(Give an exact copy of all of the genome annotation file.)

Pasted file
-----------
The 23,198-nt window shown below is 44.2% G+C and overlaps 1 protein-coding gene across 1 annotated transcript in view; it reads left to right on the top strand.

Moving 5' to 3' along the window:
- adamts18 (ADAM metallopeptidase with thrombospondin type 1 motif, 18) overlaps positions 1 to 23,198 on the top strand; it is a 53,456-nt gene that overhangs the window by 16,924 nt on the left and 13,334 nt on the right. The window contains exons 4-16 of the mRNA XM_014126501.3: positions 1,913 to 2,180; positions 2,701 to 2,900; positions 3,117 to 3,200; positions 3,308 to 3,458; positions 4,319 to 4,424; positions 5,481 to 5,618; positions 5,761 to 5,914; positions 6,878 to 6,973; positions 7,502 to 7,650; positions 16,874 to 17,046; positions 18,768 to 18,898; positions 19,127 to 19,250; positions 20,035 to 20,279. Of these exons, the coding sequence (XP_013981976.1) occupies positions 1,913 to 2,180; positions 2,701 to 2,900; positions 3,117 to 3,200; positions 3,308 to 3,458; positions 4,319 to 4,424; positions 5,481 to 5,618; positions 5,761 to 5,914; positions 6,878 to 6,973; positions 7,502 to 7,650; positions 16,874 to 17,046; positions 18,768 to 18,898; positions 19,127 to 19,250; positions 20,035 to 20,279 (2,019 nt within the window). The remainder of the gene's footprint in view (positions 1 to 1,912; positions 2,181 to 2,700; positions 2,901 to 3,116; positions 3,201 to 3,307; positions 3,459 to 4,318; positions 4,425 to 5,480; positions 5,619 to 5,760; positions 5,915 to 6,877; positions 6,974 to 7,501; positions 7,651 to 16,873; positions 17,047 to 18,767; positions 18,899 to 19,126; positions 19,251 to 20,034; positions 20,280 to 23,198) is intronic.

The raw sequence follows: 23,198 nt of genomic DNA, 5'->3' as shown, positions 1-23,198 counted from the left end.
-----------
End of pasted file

The 23,198-nt window shown below is 44.2% G+C and overlaps 1 protein-coding gene across 1 annotated transcript in view; it reads left to right on the top strand.

Moving 5' to 3' along the window:
- adamts18 (ADAM metallopeptidase with thrombospondin type 1 motif, 18) overlaps positions 1 to 23,198 on the top strand; it is a 53,456-nt gene that overhangs the window by 16,924 nt on the left and 13,334 nt on the right. The window contains exons 4-16 of the mRNA XM_014126501.3: positions 1,913 to 2,180; positions 2,701 to 2,900; positions 3,117 to 3,200; positions 3,308 to 3,458; positions 4,319 to 4,424; positions 5,481 to 5,618; positions 5,761 to 5,914; positions 6,878 to 6,973; positions 7,502 to 7,650; positions 16,874 to 17,046; positions 18,768 to 18,898; positions 19,127 to 19,250; positions 20,035 to 20,279. Of these exons, the coding sequence (XP_013981976.1) occupies positions 1,913 to 2,180; positions 2,701 to 2,900; positions 3,117 to 3,200; positions 3,308 to 3,458; positions 4,319 to 4,424; positions 5,481 to 5,618; positions 5,761 to 5,914; positions 6,878 to 6,973; positions 7,502 to 7,650; positions 16,874 to 17,046; positions 18,768 to 18,898; positions 19,127 to 19,250; positions 20,035 to 20,279 (2,019 nt within the window). The remainder of the gene's footprint in view (positions 1 to 1,912; positions 2,181 to 2,700; positions 2,901 to 3,116; positions 3,201 to 3,307; positions 3,459 to 4,318; positions 4,425 to 5,480; positions 5,619 to 5,760; positions 5,915 to 6,877; positions 6,974 to 7,501; positions 7,651 to 16,873; positions 17,047 to 18,767; positions 18,899 to 19,126; positions 19,251 to 20,034; positions 20,280 to 23,198) is intronic.

The raw sequence follows: 23,198 nt of genomic DNA, 5'->3' as shown, positions 1-23,198 counted from the left end.